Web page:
- The Ministry of Health, today (August 19), hosted a meeting with a team from the Secretariat of the World Health Organization (WHO) Framework Convention on Tobacco Control (FCTC).
- The meeting was arranged to gather information from stakeholders on the implementation of the Convention in their programmes, strategies and plans.
- The parties are also examining the challenges and opportunities, and identifying gaps which require intervention. The session is part of a week of collaborative activities with the visiting team.
The Ministry of Health, today (August 19), hosted a meeting with a team from the Secretariat of the World Health Organization (WHO) Framework Convention on Tobacco Control (FCTC), to gather information from stakeholders on the implementation of the Convention in their programmes, strategies and plans.
The parties are also examining the challenges and opportunities, and identifying gaps which require intervention. The session is part of a week of collaborative activities with the visiting team.
Addressing participants at the meeting, held at the Terra Nova Hotel in Kingston, Health Minister, Hon. Dr Fenton Ferguson, noted that the tobacco legislation which has been enacted, is “only the beginning. We have lots of work to do to meet our obligations under the FCTC.”
He pointed out that the Public Health (Tobacco Control) Regulations passed last year, came eight years after Jamaica ratified the Treaty. “We are getting ready to put in place a comprehensive Tobacco Control Bill, as well as put increased focus on satisfying many of the other requirements of the FCTC,” he informed.
Dr. Ferguson also noted that as part of the control agenda, the Ministry in April hosted a consultation on tobacco and trade, which is covered in the Convention. “We are concerned about the illicit trade in tobacco products and the impact it has on our economy and the health of our people,” he said.
The Minister told the meeting that direct and indirect sponsorship, advertising and promotion are of great concern to the Government, given the increase in the prevalence of young people starting to smoke at an early age.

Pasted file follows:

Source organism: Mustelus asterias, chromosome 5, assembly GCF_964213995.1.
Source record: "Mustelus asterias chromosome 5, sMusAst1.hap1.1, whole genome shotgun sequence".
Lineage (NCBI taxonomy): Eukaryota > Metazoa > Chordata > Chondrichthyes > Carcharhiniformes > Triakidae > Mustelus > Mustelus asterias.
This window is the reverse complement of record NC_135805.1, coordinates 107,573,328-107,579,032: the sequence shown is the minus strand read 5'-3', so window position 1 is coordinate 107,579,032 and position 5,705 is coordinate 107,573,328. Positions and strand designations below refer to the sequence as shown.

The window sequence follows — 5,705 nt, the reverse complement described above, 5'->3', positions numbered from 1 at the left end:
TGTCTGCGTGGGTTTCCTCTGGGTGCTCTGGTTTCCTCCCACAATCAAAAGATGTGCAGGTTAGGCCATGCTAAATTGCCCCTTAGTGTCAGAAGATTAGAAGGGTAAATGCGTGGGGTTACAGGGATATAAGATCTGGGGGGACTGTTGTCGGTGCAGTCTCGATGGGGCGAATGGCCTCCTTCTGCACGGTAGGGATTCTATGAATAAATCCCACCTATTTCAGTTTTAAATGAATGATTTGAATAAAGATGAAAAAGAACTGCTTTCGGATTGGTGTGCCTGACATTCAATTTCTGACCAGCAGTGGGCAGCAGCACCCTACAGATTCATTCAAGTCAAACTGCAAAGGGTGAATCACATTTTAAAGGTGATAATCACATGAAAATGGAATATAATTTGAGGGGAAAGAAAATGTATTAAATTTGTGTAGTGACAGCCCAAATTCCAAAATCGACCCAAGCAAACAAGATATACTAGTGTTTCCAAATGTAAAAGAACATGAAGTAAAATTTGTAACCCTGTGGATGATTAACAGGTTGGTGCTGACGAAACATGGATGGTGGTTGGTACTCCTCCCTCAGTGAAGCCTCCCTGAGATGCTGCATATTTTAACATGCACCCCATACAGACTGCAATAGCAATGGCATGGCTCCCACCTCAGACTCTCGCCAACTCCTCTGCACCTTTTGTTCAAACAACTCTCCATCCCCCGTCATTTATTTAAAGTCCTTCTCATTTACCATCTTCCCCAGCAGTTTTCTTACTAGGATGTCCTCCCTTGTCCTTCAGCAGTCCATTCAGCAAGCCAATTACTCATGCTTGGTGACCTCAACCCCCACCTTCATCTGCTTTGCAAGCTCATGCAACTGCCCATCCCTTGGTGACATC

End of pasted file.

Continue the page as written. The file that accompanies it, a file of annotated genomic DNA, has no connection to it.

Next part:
“These are among the major areas that we wish to address in the short to medium term, but we are also imploring other stakeholders to put in place measures that would satisfy the obligations of the FCTC,” he said.
Meanwhile, Head of the Conference of Parties Convention Secretariat, WHO, Dr. Tibor Szilagyi, lauded the tobacco control measures implemented by the Jamaican government as “a great achievement,” noting that the Secretariat’s mission is timely, in determining the next steps.
In her remarks, PAHO/WHO Representative, Margareta Sköld, said while the progress made in countries across the region is commendable, the smoking epidemic, a major contributor to the increase in non-communicable diseases, will continue to spread in the Americas, unless implementation of the FCTC is significantly strengthened, through partnerships between the society and the government.
Ms. Sköld emphasised that the FCTC requires parties to develop, implement, periodically update, and review comprehensive national tobacco control strategies, programmes and plans.
She further noted that this requirement, and all others under the Convention, called for an approach that builds on coordination of efforts among government ministries, and collaboration with other interest sectors, such as civil society, academia, and the private sector.
“The joint assessment is therefore a critical step in strengthening discussions between the Government of Jamaica and committed parties, including financial institutions and development partners, on the concrete support needed to fulfill Jamaica’s FCTC obligations,” she asserted.
Participating Ministries, Departments and Agencies of government include: Ministry of National Security; Ministry of Justice; Ministry of Industry, Investment and Commerce; Ministry of Science, Technology, Energy and Mining; Ministry of Finance and Planning; Ministry of Education; Ministry of Foreign Affairs and Foreign Trade; Ministry of Youth and Culture; Bureau of Standards Jamaica; Fair Trading Commission; Consumer Affairs Commission; Jamaica Information Service; Office of the Prime Minister (Information Division); Jamaica Customs Agency; the Attorney General’s Department; Rural Agricultural Development Authority; Office of the Chief Parliamentary Counsel; the Broadcasting Commission; Public Broadcasting Corporation; and the Child Development Agency.